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Knapp v. Palos Community Hospital

ILLINOIS APPELLATE COURT — FIRST DISTRICT (3RD DIVISION) ORDER REVERSED.


OPINION FILED JUNE 13, 1984.

WILLIAM B. KNAPP, M.D., ET AL., PLAINTIFFS-APPELLEES,

v.

PALOS COMMUNITY HOSPITAL, ET AL., DEFENDANTS-APPELLANTS.

Appeal from the Circuit Court of Cook County; the Hon. Richard L. Curry, Judge, presiding.

JUSTICE MCGILLICUDDY DELIVERED THE OPINION OF THE COURT:

On January 27, 1982, the plaintiffs, William B. Knapp, M.D.; Francisco Lopez, M.D.; Hugh Savage, M.D.; and Dr. William B. Knapp & Associates brought this action for injunctive relief alleging wrongful curtailment of medical staff privileges against the defendants, Palos Community Hospital; the St. George Corporation; Sister Margaret Wright; Thomas Lavery; Carlo Fioretti, M.D.; Terrance Moisan, M.D.; and Dr. Adams. On July 15, 1982, the trial court entered a temporary restraining order enjoining the defendants from denying the plaintiffs reappointment to the medical staff. On July 20, 1982, the plaintiffs amended the complaint to allege that Palos had violated its bylaws in denying reappointment. The amended complaint also joined Kenneth Wilcox, M.D.; S. Katapodis, M.D.; Y. Normanboy, M.D.; Z. Risvi, M.D.; T. Arvyoa, M.D.; John Kline, M.D.; N. Henry Coleman, M.D.; Roland Winterfield, M.D.; David Scheiner, M.D.; and S. Caliendo, M.D., as additional defendants. On July 30, 1982, following a five-day hearing, the trial court dissolved the temporary restraining order of July 15, 1982, and entered a preliminary injunction reinstating the plaintiffs to the medical staff with full privileges. The St. George Corporation, d/b/a Palos Community Hospital (Palos), brought this interlocutory appeal. The issues presented for review are whether the trial court abused its discretion in entering the preliminary injunction and whether the hospital violated its bylaws in not reappointing the plaintiffs to the medical staff.

The plaintiffs, specialists in internal medicine, practice as a group at Palos. Dr. Knapp joined the Palos staff in 1972, Dr. Lopez in 1975 and Dr. Savage in 1977. Each plaintiff also enjoys staff privileges at Mercy Hospital and Medical Center in Chicago, Little Company of Mary Hospital in Evergreen Park and Suburban Hospital and Sanitarium of Cook County in Hinsdale. The plaintiffs have an office in Evergreen Park.

Palos is a private hospital located in Palos Heights, Illinois. It is owned and operated by the St. George Corporation, a not-for-profit organization. Sister Wright, the president and chief executive officer of Palos, reports directly to the St. George Corporation Board of Directors (Board).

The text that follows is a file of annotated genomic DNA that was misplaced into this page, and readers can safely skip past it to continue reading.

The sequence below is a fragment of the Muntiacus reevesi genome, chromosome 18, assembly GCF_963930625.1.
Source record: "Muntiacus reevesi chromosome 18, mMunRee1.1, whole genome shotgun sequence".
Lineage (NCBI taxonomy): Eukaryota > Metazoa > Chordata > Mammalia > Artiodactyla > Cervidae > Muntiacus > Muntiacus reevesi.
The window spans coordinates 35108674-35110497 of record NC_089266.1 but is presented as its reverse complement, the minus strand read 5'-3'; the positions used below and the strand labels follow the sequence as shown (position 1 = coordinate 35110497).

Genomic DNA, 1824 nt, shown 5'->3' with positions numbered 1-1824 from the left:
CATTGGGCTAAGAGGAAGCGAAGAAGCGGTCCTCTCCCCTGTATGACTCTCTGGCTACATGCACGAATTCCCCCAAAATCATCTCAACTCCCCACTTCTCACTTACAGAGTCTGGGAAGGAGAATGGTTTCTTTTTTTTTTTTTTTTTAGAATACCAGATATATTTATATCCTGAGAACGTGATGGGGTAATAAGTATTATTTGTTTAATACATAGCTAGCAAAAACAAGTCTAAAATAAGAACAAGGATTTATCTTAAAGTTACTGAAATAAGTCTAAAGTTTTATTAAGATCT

The Joint Commission on the Accreditation of Hospitals requires quarterly audits of the hospital's respiratory care services. Accordingly, among the four audits conducted at Palos in 1981 was an ancillary services audit of ventilatory care by Dr. Moisan, Palos' director of respiratory therapy, and Dr. Adams (the Moisan audit). Ventilatory care deals with the circulation and exchange of gases in the lungs that is basic to respiration. The Moisan audit reviewed the medical records of patients who had received ventilatory care treatment from 11 physicians from January through June 1981. Of 33 deficiencies found, 17 were in the charts of the plaintiffs' patients.

On November 16, 1981, Palos' intensive care committee reviewed the Moisan audit results and voted to recommend that ventilatory privileges be separately delineated on a privilege card for each physician on the staff. Dr. Savage participated in the meeting.

On November 18, 1981, the Moisan audit results were presented at a department of medicine meeting which the three plaintiffs attended. The department of medicine voted to approve the recommendation of the intensive care committee.

On November 19, 1981, the quality assurance committee (also known as the utilization review committee) voted to accept the Moisan audit. The committee adopted a motion recommending that Dr. Fioretti, Chairman, notify the physician with the greatest number of deficiencies that all orders for mechanical ventilation would be concurrently reviewed by Dr. Moisan or Dr. Adams.

There is conflicting testimony as to what happened at this meeting. According to Dr. Knapp, he protested upon learning of the Moisan audit and demanded to know the numbers of the charts, the names of the patients, and the deficiencies and their relations to the charts. He testified that he did not discover the chart numbers at issue until February 15, 1982. Dr. Moisan countered that Dr. Knapp did not request identification of the chart numbers included in the audit at the meeting, but that if he had, Dr. Moisan would have furnished the numbers. Dr. Moisan also testified that he had volunteered to give the charts or chart numbers to the plaintiffs. The five charts in question were on the table during the meeting.

The medical executive committee met on November 24, 1981, and approved the intensive care committee's recommendation to list ventilatory privileges on the privilege cards. It was noted that since these privileges have never been assigned in the past, "one cannot consider that they are being denied to anyone at this time."